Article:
Popular Antidepressants Not Always Best Choice for
TUESDAY, Aug. 2 (HealthDay News) -- New research suggests that
hugely popular antidepressants such as Prozac and Effexor might not
always be the best choice for seniors, since they seem to have more
side effects than older antidepressants do.
Prozac (fluoxetine) and Effexor (venlafaxine) belong to the
class of drugs known as selective serotonin reuptake inhibitors
(SSRIs), and are generally considered safe and effective. But a new
British study appearing in the Aug. 2 issue of the
BMJ finds that an older group of drugs known as tricyclic
antidepressants may sometimes be safer in people over the age of
Still, several factors need to be considered when choosing an
antidepressant, possible side effects being just one of them.
"The choice of class of antidepressant is a complex decision, and some evidence is still lacking to help with that choice in older patients," said study author Carol Coupland, associate professor of medical statistics at the University of Nottingham. "Low-dose [tricyclic antidepressants] may be more suitable in frail elderly patients at increased risk of falls and fracture."
Although SSRIs (which also include Celexa, Paxil and Zoloft) are
widely prescribed for depression in seniors, few trials have
actually looked at the safety and effectiveness of these drugs in
this group of people, added Angie Hochhalter, an assistant
professor of internal medicine atTexas A&M Health Science
Center College of Medicine.
"We don't find out how the drugs actually work [for seniors] until they've been out for a while," noted Hochhalter, who is also a research scientist in geriatrics at Scott & White in Temple. She was not involved in the new research.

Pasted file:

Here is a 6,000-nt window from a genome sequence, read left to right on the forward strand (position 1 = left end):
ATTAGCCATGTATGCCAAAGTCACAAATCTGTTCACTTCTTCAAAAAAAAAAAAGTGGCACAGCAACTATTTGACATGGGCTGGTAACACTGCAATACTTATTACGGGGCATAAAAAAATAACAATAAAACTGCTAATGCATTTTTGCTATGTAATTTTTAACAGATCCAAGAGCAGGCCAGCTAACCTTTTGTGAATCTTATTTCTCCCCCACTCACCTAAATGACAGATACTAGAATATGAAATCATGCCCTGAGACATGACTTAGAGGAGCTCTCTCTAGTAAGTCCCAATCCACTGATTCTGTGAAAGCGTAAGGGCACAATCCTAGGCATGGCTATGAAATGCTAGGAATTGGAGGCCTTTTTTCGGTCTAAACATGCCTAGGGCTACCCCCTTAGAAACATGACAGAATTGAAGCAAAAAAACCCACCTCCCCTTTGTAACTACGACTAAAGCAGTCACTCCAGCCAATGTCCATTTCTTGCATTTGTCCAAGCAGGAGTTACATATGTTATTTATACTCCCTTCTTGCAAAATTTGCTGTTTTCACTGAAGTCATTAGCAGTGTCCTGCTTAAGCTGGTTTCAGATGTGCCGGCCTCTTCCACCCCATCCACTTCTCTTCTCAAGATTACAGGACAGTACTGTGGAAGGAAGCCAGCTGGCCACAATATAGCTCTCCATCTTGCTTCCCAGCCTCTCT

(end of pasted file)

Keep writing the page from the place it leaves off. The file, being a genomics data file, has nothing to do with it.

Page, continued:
In the study, Coupland's team looked at prescription data on
more than 60,000 patients aged 65 to 100 who had been newly
diagnosed with depression.
Ninety percent of patients had received one or more
prescriptions for antidepressants, 55 percent of those for an SSRI
and 32 percent for a tricyclic antidepressant. The rest were on
Seniors on SSRIs had a higher risk of dying, having a stroke,
falling, breaking a bone and seizures compared with those not
taking any antidepressant.
Over the course of a year, 10.6 percent of seniors taking an
SSRI died vs. 8 percent of those taking tricyclics and 7 percent of
those taking no antidepressant at all.
More than 11 percent of those taking other antidepressants
Looking at particular antidepressants, Effexor an SSRI, and two
tetracyclic drugs, Remeron (mirtazapine) and Desyrel (trazodone),
showed the highest risks.
The researchers also noted that the risks were highest in the
month after starting an antidepressant and the month after
discontinuing the drug.
There was one important limitation to the findings -- tricyclics
tended to be prescribed at lower doses than SSRIs, which "can
explain at least some of our findings of lower risks associated
with [tricyclics]," said Coupland. She added, however, that "there
is some evidence from other studies that low-dose [tricyclics] may
be as effective as higher doses in reducing symptoms of
This study did not look at the relative effectiveness of the
drugs, nor did it look at people who had already been taking SSRIs
for years or even decades, Hochhalter pointed out.
The message here is certainly not to avoid SSRIs at all costs,
"When you find the right medication, it can be a lifesaver. But it's so complicated, seniors need to have an ongoing conversation with their doctors," Hochhalter said.
And, added Coupland, "careful monitoring is needed, particularly
during the first month of treatment, whichever class is
The U.S. National Institutes of Health has more on
depression in older adults.
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